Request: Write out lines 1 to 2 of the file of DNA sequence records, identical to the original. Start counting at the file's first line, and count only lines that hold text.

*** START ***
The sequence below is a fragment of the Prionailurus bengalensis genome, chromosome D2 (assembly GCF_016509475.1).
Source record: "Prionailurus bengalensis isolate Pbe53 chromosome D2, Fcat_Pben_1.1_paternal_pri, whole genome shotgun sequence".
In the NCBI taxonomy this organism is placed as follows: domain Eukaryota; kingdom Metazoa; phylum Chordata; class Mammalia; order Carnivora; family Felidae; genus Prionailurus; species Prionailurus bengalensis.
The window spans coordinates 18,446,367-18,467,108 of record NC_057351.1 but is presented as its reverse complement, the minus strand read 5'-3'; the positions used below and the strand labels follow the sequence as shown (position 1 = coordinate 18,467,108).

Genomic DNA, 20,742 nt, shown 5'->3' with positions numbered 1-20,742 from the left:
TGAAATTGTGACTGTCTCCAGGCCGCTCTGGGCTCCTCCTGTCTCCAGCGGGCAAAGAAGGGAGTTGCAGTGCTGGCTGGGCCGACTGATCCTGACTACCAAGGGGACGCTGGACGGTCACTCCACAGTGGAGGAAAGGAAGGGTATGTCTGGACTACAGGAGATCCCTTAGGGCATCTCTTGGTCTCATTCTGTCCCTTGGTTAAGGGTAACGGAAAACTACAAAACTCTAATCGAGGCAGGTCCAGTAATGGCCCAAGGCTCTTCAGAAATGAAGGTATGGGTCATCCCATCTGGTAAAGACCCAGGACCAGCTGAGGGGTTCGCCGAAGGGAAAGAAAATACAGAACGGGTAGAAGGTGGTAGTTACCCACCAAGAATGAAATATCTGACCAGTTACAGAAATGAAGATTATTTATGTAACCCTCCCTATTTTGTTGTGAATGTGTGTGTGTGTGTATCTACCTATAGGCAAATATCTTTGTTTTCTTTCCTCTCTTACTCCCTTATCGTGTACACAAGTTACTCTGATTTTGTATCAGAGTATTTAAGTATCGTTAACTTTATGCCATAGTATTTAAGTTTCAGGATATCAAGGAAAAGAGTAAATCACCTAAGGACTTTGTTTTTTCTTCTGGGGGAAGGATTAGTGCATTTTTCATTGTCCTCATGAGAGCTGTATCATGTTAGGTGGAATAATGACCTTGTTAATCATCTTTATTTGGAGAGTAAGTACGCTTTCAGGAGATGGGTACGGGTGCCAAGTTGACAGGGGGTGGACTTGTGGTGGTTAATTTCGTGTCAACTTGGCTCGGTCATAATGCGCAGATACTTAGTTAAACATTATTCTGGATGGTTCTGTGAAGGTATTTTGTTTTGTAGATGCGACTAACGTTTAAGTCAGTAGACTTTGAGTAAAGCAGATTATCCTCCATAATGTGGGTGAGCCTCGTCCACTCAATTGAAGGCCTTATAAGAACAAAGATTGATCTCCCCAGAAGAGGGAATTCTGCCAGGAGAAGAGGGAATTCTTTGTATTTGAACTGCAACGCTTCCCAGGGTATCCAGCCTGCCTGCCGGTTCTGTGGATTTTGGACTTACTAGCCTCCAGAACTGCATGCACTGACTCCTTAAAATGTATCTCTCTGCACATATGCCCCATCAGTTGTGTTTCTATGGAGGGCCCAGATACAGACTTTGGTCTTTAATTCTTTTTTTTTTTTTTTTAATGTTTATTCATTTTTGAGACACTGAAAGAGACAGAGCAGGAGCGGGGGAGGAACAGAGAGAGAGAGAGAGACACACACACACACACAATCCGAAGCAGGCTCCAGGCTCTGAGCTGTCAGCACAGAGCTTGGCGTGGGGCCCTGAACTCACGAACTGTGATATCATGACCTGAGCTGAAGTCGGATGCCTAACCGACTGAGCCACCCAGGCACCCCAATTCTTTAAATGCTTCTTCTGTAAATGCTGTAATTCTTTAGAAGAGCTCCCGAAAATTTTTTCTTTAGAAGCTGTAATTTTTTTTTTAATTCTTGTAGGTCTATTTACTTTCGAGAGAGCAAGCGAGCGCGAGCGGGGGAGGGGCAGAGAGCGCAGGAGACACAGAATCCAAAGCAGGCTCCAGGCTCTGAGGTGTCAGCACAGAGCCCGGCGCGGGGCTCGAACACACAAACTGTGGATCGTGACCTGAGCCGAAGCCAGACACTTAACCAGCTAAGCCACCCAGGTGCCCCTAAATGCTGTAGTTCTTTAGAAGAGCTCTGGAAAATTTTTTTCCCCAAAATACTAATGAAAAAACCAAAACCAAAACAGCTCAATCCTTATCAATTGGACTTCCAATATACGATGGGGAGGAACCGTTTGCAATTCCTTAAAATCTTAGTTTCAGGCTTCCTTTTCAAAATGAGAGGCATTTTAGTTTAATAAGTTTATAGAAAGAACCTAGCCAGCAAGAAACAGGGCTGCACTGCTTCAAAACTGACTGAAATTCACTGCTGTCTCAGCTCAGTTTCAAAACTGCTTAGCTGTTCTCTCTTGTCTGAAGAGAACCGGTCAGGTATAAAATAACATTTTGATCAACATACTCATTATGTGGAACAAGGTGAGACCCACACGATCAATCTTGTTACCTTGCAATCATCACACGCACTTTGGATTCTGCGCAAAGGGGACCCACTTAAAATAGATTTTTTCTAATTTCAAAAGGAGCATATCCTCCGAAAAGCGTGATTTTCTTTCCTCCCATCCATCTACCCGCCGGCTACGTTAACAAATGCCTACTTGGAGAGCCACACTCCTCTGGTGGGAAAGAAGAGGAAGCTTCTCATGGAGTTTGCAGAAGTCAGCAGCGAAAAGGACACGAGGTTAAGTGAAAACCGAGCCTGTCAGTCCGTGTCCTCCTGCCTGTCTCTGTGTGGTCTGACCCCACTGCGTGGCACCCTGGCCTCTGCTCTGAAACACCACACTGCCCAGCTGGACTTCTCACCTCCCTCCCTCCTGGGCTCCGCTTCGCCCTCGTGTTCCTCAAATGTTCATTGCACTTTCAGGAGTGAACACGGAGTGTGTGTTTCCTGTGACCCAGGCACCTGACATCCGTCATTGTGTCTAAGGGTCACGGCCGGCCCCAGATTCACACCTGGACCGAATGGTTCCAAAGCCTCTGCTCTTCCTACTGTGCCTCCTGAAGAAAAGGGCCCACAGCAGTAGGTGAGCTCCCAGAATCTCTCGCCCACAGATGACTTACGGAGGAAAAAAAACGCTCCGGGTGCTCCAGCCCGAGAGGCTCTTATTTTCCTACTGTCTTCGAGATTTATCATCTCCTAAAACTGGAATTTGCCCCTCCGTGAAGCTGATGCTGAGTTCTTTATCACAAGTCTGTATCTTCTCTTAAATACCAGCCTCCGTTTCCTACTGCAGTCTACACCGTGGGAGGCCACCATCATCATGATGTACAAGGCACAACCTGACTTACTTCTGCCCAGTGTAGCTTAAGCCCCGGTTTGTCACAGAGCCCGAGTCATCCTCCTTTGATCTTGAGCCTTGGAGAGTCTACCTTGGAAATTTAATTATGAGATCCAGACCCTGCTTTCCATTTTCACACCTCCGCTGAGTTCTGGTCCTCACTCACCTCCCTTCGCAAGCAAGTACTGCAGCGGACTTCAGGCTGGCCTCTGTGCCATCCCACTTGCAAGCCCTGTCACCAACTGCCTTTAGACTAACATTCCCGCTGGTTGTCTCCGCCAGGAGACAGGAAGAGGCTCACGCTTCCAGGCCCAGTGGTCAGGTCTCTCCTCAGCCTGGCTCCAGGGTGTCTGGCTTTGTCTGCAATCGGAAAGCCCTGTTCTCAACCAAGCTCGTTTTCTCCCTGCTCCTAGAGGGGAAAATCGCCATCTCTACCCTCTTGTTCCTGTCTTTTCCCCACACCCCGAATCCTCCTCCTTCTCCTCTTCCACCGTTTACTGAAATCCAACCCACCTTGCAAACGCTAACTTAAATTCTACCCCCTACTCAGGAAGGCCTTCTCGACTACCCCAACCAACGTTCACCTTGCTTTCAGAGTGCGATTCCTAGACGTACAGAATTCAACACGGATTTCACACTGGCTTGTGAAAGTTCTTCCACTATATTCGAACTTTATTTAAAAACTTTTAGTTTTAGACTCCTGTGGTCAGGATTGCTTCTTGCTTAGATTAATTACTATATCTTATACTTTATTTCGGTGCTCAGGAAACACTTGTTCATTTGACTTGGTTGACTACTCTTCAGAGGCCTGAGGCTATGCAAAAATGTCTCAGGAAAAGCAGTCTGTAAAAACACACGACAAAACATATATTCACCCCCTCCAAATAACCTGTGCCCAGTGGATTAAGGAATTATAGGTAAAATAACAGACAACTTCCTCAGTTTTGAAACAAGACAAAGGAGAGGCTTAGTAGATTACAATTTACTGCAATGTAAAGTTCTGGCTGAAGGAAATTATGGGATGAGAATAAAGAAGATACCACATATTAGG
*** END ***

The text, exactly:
The sequence below is a fragment of the Prionailurus bengalensis genome, chromosome D2 (assembly GCF_016509475.1).
Source record: "Prionailurus bengalensis isolate Pbe53 chromosome D2, Fcat_Pben_1.1_paternal_pri, whole genome shotgun sequence".